Late August Lessons

I am convinced that real New Yorkers leave the city during the last two weeks of August. My office is eerily quiet, and almost everyone in my group is on vacation until the Tuesday after Labor Day.
Only the lowly dregs like me are here to hold down the fort while everyone else is away on vacation.
The dregs and the mobs of foreigners and tourists are left to wander the streets.
My bus broke down this morning at 23rd Street, and I had to schlep it all the way up to 52nd. And because I’m so brilliant and sharp-thinking in the morning, I figured I’d get in extra exercise by walking the thirty or so blocks uptown to my office.
By the time I got to work, my blouse was drenched, and my trousers were sticking to my legs. I don’t keep a spare suit in my office, so I was forced to let my clothes dry on me.
Lovely way to start the day, don’t you think?
Good thing I remembered to put on deodorant this morning. And can I just vouch for the effectiveness of my deodorant – it didn’t fail me! My pits were nice and dry.

It’s just a shame that they don’t make antiperspirant for your back.

Lessons learned today:

  • Realize that most decisions made in the early morning hours are not necessarily the most intelligent
  • Keep spare clothing and underwear in my office
  • Take public transportation, especially when it’s during the most humid days of the season

And they say you can’t teach an old dog new tricks!

Summer and Feet

We had our first day of 90 degree weather yesterday.

I’m actually not a big fan of summer. I can withstand the heat and humidity, but the thing that I hate the most about summer is… feet. I hate feet. I have something equivalent to an anti-fetish of feet.

Summer brings about the shedding of clothes, and then comes the shedding of shoes and socks. Bare feet.

And heat and humidity only serve to exacerbate the smells of the city: hot garbage, animal waste, dirty sewer water, and sweaty feet.

I am nauseous just thinking about it.

If people are going to bare their feet in flip-flops or sandals that accentuate long worm-like toes or stubby Vienna sausage-like appendages, please, please, for the love of God, clean your feet! It’s bad enough that I have to look at your gnarled, crusty, crumby toes – I don’t want to be able to smell them either!

Have mercy on a foot-phobic girl.

G, meanwhile, eats feet.

(G at 4 months)


“And forget not that the earth delights to feel your bare feet and the winds long to play with your hair.” ~ Kahlil Gibran

Unwanted Admission

I was angry for a long time. Years, possibly. I knew she had stolen my Immaculate Collection cd. I mean, I saw it in her box of cds. When I confronted her about it, she denied ever taking it.

“I bought it. That’s not yours,”
she said.

“I don’t understand,” I countered. Last week you didn’t have the cd, and now you do, and mine is missing all of a sudden? I know that’s mine.”

“It’s not yours.”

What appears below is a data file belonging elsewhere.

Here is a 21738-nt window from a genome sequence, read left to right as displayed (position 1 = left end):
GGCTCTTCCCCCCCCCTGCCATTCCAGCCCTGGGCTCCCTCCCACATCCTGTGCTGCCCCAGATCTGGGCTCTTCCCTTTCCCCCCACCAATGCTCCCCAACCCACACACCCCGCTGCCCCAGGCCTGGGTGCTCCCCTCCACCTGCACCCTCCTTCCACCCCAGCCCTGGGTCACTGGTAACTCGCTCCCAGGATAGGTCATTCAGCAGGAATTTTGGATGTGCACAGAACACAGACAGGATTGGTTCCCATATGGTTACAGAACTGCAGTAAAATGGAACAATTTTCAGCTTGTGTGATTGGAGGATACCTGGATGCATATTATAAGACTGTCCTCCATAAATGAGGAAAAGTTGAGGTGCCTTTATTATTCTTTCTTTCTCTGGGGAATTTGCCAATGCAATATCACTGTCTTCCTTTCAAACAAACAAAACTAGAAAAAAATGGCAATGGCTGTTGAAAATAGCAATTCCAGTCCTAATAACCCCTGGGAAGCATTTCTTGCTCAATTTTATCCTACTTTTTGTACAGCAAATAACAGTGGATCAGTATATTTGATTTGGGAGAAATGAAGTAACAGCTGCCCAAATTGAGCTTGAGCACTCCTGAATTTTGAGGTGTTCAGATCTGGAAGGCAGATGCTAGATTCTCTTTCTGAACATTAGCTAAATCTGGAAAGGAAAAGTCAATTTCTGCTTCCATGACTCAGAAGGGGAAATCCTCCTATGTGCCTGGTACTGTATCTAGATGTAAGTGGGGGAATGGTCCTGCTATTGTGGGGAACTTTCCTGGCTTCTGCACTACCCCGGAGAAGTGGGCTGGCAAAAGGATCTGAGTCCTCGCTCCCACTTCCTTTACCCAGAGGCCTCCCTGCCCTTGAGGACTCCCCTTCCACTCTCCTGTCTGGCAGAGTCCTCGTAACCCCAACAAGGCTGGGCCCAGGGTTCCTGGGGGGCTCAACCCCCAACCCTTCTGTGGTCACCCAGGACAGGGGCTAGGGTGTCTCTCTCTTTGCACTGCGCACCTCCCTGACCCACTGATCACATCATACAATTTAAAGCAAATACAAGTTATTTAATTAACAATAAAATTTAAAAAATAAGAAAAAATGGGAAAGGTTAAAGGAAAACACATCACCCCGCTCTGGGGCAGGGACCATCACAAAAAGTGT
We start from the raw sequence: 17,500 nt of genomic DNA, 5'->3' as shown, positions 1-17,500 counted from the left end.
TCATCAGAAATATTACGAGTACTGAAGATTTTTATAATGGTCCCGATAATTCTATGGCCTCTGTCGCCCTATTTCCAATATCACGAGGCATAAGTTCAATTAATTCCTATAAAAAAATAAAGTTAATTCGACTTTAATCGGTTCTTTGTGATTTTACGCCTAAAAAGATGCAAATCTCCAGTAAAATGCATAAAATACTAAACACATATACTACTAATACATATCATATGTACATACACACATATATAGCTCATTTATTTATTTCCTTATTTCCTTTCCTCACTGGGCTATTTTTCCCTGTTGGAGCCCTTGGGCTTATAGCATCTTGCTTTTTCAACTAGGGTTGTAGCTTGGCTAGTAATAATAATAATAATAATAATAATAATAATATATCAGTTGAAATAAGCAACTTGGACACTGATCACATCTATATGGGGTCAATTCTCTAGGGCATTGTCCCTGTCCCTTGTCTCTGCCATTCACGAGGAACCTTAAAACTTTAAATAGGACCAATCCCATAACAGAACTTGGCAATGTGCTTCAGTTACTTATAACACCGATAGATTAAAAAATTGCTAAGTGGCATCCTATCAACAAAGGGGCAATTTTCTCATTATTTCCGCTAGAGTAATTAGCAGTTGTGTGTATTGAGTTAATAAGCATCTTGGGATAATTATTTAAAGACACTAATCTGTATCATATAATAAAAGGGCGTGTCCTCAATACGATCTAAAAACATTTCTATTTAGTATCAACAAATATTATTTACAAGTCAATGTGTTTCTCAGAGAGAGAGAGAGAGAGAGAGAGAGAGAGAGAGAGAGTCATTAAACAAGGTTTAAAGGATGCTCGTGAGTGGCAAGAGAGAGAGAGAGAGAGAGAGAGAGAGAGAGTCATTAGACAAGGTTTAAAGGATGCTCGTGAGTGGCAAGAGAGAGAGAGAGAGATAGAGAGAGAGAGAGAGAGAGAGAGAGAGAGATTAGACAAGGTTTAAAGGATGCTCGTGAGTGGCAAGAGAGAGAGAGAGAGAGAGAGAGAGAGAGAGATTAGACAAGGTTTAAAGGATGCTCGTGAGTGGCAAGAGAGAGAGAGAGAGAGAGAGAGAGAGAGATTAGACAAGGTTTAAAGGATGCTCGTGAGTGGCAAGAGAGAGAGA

(source: Google images)

That was that. She had a tone of finality in her voice. I didn’t have the energy to argue with her anymore. It was just a stupid cd. But damn, it was my favorite cd. I seethed about it for a long time but never bothered to confront her about it again.

Years later, she got very sick. Cancer. She fought hard for her life. I didn’t think she would ever succumb to it. When a priest came to give her Last Rites, she was defiant and refused to take it.

A day before she died, I was at the hospital. From out of nowhere, she turned to me and said, “I want you to know – your Immaculate Collection cd – I did take it from you. I’m sorry. I loved that cd and wanted it for myself. I’m sorry I lied to you, but I did take it. It’s in my room. You can take it back from me.”

I felt my heart breaking inside. Ripping into little shreds.

I was angry, not because she did in fact steal my cd, but because she decided to finally come clean about it. I didn’t want to hear it. I didn’t want a deathbed confession. I wanted her to keep lying and deny that she had stolen my precious cd. I remembered some saying about people making peace with themselves and with those they have wronged right before they died.

I could feel her slipping. I felt the fight coming out of her. This wasn’t supposed to happen.

I refused to accept her confession. “No, I don’t want to take it. That one is yours. You have to get better so you can buy me my own cd.”

“The cd is in the closet. Inside the box with all of my other cds. You can have your cd back.”

She died the next night.

Later, when we were going through her things, I came across the cd. I didn’t take it back. I left it in the box along with her other belongings.

For a long time I believed that she would still be alive if she never made peace with me.

I wish that I told her that I would have let her steal anything of mine if only she would never leave my life.

“Why, I did not know we had quarreled.” ~ Henry David Thoreau, when asked by his aunt if he had made his peace with God